Learning about peace from those ‘who have gone before’

Author Interview

November 9, 2011 | Artbeat | Number 22
Herald Press

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Mennonite Church U.S.A. executive director Ervin Stutzman believes people today can learn from those who faced challenges over peace in the past, gaining perspective and humility as they study history. That’s why he wrote From Nonresistance to Justice: The Transformation of Mennonite Church Peace Rhetoric, 1908-2008, published this year by Herald Press. In the interview below, he reflects on changes in the way the Mennonite church has approached the issue of peace over the past hundred years.







Q. Why did you write this book?



Stutzman: I wrote this book because I care deeply about our peace witness. I believe that we have much to learn from the way that our spiritual forebears dealt with the challenges to their peace convictions.





Q. What has changed about the way Mennonites in the Mennonite church tradition have thought about, and spoken about, peace over the past 100 years?



Stutzman: There have been some dramatic shifts, such as the virtual abandonment of the use of nonconformity and nonresistance as the foundational biblical rationale for our peace witness.



Another major shift was the pursuit of justice as an essential part of peacemaking. Still another is the wide diversity of ways that peace convictions are expressed within the church.





Q. Why do you think the church moved from an emphasis on nonresistance and nonconformity to engage in advocacy for peace and justice?  



Stutzman: One reason is that the church is no longer as separate from the rest of society. As we become more involved in our communities, as well as the political process, we gradually reflected the thinking of those outside our church. Sadly, we now also reflect the political divides that separate our neighbours.



Another reason is that we have developed new understandings of theology and Scripture; as peace movement leaders studied theology, they interpreted the Scriptures in a more systematic and rational approach. They were also influenced by writers in the mainline churches who had a different understanding of the church and its responsibility in the world.



All of this helped to shape an evolving peace stance.

 



Q. What prompted that change or who led that change?



Stutzman: The forces of change came from both inside and outside the church.



The church gradually changed as it modernized and took on more of the thinking patterns and habits of the surrounding society. The church also changed as greater numbers chose higher education and experienced the world more broadly.



Each international conflict or war . . . required the church to restate its peace convictions and find ways to be faithful to God’s call to peace; this response looked very different, depending on the context. For example, [in the U.S.] in World War I there was a draft with no provision for conscientious objectors. This was a very different situation than the Gulf War, which had no draft and relied heavily on advanced technology.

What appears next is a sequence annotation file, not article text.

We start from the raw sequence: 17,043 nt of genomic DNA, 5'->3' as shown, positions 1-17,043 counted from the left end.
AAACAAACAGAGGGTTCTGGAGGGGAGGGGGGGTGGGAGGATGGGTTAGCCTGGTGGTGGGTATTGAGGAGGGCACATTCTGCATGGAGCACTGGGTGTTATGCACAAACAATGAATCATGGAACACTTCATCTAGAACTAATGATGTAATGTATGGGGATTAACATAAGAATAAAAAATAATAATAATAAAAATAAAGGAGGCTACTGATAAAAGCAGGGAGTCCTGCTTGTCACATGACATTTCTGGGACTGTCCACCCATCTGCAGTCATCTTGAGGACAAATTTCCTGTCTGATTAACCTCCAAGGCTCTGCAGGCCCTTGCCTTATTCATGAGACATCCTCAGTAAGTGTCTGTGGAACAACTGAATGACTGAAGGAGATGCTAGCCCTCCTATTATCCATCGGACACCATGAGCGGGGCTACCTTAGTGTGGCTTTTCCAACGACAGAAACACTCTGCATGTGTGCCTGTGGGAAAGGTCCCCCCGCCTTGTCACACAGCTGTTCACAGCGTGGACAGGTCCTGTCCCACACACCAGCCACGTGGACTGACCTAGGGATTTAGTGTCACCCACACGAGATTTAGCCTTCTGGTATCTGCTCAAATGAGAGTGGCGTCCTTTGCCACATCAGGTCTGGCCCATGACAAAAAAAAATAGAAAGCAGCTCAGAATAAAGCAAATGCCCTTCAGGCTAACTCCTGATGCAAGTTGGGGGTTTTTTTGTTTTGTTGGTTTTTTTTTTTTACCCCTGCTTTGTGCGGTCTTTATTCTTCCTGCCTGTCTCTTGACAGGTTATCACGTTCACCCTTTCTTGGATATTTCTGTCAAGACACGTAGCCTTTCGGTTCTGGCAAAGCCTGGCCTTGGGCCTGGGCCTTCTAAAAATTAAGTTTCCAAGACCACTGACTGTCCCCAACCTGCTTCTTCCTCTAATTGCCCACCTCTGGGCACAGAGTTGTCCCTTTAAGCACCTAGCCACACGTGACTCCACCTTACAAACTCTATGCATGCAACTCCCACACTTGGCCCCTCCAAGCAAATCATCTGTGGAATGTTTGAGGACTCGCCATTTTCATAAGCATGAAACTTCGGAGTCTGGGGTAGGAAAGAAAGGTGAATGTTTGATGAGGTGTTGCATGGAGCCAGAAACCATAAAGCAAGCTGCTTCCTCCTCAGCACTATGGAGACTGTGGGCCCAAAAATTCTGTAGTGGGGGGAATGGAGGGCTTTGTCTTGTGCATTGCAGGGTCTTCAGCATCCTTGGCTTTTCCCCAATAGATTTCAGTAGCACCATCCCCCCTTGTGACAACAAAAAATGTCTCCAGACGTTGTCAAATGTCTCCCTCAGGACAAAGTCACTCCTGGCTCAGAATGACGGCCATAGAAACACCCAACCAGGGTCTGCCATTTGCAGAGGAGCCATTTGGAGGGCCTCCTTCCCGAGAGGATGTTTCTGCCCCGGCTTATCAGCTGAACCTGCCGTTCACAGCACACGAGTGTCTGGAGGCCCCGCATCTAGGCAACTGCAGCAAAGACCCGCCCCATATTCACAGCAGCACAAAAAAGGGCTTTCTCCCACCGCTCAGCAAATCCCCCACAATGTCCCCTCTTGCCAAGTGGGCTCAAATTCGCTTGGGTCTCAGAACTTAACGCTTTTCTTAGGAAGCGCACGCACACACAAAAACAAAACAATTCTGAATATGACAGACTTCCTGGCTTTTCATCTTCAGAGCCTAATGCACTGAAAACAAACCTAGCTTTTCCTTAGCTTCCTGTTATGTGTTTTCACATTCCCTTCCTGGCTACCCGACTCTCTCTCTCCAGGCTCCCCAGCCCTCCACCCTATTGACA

Q. What have been the losses and the gains from making that change?



Stutzman: The church has lost much of its sense of separation or nonconformity to the world. We now reflect many of the values of our . . . society, even those that run counter to biblical values.



At the same time, we have gained a much greater sense of responsibility to engage with society and to make a difference in the world around us. People from other faith communions now look to us as examples of biblical faithfulness to the way of justice and peace.



 

Q. You have said the church needs “a greater emphasis on the way that God’s activity must guide our work in the world.” What do you mean by that?



Stutzman: It means that we must be attentive to the signs of God at work among us. As a missional church, we believe that we are to look for God’s activity in the world, and then follow that. We must be alert to the ways that God is at work in transforming situations of conflict among individuals, communities and nations.





Q. You also say there must be “a stronger link between God’s grace, justice and peace.” What do you mean by that?



Stutzman: I am calling our church to keep our peace convictions grounded in the biblical witness and Anabaptist theology. That means we need to maintain uniquely Anabaptist-Christian approaches to peacemaking, even as we join people of other Christian faiths or religions in developing a more peaceful world.



 

Q. How can the experiences of the past guide Christians today in this increasingly complex and frightening world?



Stutzman: There is much that we can learn from the peacemaking efforts of people who have gone before us. Many of them strove to follow God’s way in the midst of overwhelming challenges. We can learn from their courage.

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